December 03 (THEWILL) – The World Bank Group has called on the federal government to impose special taxes on alcohol, cigarettes and sugary drinks to improve primary health care.

“If we are to improve health care in Nigeria, we have to tax the things that kill us. The economic rationale for taxing these products is strong if we are to save lives and create a better and healthier Nigeria, ”said Shubham Chaudhuri, Country Director for Nigeria, World Bank Group, on Friday.

Chaudhuri spoke on Friday in Abuja at a special meeting of the National Health Council hosted by the Federal Ministry of Health.

He noted that taxes on tobacco, alcohol and sugary drinks would reduce the health risks associated with their consumption and expand fiscal space for universal health coverage after COVID 19.

The country director said investing in stronger health systems for all would help tackle rising poverty and inequalities.

He added that health tax increases would have the added benefit of lowering future health care costs by curbing the growth of noncommunicable diseases caused by tobacco, alcohol and sugary drinks.

In his message of goodwill to the meeting, WHO Representative in Nigeria Dr Walter Mulombo said he can attest to the enormous health needs of Nigerians and the efforts so far to meet the needs. .

He said his attestation was based on the fact that he had visited half of Nigeria’s 36 states in less than two years in the country.

Mulombo noted that while COVID-19 revealed weaknesses in the global economy, including health, he saw it as a unique opportunity for a thorough assessment of existing resources and mechanisms to better address prepare for a more resilient future.

He pledged that WHO would continue to lead technical support to Nigeria in the development and implementation of its national policies and plans.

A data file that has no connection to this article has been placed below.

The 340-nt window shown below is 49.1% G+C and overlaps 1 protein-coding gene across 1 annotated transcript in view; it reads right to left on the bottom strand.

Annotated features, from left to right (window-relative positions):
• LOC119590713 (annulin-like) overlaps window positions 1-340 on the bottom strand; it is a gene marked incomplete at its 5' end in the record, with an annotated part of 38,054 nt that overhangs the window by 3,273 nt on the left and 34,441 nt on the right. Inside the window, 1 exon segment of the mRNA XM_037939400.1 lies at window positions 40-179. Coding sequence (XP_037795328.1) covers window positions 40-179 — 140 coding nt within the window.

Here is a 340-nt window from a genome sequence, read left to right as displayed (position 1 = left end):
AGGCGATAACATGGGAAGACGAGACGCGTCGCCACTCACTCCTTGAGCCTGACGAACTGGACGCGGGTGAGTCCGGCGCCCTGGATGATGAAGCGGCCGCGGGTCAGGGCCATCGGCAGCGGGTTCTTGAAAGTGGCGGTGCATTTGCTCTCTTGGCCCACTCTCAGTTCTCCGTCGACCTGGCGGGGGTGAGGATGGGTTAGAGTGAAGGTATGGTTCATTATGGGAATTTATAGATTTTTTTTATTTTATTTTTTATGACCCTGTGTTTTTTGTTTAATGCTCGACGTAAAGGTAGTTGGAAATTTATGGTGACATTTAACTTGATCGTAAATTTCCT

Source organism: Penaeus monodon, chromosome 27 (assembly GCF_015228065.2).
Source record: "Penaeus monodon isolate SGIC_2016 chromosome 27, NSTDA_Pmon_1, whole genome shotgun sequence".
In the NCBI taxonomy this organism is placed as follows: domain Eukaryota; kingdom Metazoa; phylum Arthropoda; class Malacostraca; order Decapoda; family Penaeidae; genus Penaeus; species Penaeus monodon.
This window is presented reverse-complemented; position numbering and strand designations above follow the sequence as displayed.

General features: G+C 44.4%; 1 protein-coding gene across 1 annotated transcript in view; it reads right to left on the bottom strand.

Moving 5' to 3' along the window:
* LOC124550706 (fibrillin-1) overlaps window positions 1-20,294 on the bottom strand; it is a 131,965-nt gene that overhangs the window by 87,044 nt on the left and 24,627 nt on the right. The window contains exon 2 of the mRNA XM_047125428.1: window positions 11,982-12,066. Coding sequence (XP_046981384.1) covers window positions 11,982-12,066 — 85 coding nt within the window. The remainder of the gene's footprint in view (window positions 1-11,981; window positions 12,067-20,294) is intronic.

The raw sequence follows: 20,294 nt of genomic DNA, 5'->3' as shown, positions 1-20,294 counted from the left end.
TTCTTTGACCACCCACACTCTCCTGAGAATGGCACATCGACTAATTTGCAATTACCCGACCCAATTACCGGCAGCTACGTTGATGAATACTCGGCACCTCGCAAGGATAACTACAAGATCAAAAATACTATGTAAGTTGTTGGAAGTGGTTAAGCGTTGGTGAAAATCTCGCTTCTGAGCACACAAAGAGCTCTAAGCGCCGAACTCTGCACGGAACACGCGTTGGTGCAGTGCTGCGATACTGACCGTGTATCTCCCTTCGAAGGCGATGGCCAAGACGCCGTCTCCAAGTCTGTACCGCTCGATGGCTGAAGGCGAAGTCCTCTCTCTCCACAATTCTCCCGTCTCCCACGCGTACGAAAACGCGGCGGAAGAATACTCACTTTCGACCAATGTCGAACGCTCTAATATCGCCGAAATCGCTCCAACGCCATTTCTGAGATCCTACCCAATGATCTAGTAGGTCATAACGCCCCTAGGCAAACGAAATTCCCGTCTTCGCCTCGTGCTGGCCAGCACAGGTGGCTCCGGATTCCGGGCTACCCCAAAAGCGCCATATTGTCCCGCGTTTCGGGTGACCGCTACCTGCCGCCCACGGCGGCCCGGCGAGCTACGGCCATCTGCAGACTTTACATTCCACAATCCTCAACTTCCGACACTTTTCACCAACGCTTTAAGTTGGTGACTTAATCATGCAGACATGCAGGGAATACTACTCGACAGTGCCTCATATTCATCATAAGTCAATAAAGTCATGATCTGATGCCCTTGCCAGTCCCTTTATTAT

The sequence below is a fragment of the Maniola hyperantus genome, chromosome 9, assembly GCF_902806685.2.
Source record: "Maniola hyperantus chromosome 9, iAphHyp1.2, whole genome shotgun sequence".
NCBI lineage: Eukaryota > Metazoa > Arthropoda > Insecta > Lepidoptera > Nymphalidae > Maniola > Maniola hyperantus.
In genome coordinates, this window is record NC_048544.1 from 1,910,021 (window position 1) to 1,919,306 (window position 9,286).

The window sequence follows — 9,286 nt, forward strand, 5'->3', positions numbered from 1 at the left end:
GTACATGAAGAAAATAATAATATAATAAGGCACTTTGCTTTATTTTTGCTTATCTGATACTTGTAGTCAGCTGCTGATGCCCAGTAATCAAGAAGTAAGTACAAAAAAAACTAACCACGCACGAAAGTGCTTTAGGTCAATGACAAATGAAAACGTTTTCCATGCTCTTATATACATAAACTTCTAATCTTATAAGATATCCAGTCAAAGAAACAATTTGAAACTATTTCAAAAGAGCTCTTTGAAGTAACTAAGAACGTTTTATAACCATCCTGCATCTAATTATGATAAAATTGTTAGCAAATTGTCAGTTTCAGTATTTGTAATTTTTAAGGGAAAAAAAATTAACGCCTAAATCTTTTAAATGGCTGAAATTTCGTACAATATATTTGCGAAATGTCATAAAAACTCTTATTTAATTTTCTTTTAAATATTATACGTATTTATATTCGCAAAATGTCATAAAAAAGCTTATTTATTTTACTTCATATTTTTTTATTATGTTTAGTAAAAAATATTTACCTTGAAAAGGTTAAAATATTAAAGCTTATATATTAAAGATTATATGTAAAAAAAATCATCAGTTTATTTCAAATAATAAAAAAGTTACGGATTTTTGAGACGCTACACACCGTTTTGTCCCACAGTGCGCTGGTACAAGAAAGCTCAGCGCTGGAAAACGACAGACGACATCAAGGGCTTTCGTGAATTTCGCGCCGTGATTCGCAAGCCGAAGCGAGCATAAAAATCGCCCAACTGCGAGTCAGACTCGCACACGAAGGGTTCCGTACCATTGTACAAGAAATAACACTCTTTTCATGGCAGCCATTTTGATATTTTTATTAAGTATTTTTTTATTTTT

This, he explained, would fit into the context of the global health agenda as reflected in the country’s cooperation strategy.

“We have taken that into account, although we are currently reviewing our operational plan and our budget for the next two years,” he said.

Mulombo said the duty to achieve the United Nations Sustainable Development Goals (SDGs) by building resilient health systems is a collective responsibility requiring gradual steps in the right direction and continuous improvement.

“The monitoring of the implementation of the resolutions of this Council in accordance with the health program of Nigeria and the world will strengthen the current journey towards the promotion of health, the security of the world and the service to vulnerable people”, he said. -he declares.

In his contribution, UNICEF Chief Health Officer Dr Eduardo Celades noted that he was optimistic that the meeting would lead to recommendations to achieve tangible, equitable and sustainable results for Nigeria.

This, he stressed, was especially aimed at women and children, in line with the SDG vision of “leaving no one behind”.

Celades said that in order to achieve desired results, deliberations would need to match necessary actions.

“Accordingly, I urge Board members and delegates to reflect on how best to overcome the chronic barriers between Nigeria’s great potential and its aspirations in the health sector.

“Among these challenges, it is worth noting a persistent decline in health expenditure as a proportion of GDP from 1.2% in 2004 to only 0.58% in 2018.

“Inadequate funding of primary health care services at service delivery points and the current sub-optimal allocation of N1.5 million per service under the Basic Health Care Delivery Fund.

“Inadequate human resources for health – there are fewer health workers for the Nigerian population, an asymmetric distribution to urban centers, skills gaps, low motivation, weak regulation and low visibility.

“Sub-optimal primary health care infrastructure and equipment, inconsistent availability of essential commodities and supplies, and poor maintenance culture.

“Weak coordination and accountability mechanisms leading to overlap, inefficiencies and lack of value for money are the others.

“By working together, we can solve problems using proven strategies and the best available practices,” he said.

Celades assured that UNICEF is committed to continuing its partnership with Nigeria to protect and promote the right of everyone to survive, prosper and transform, adding that the organization is determined to apply its comparative advantage as as an agency to support Nigeria’s development efforts in the health sector and beyond.


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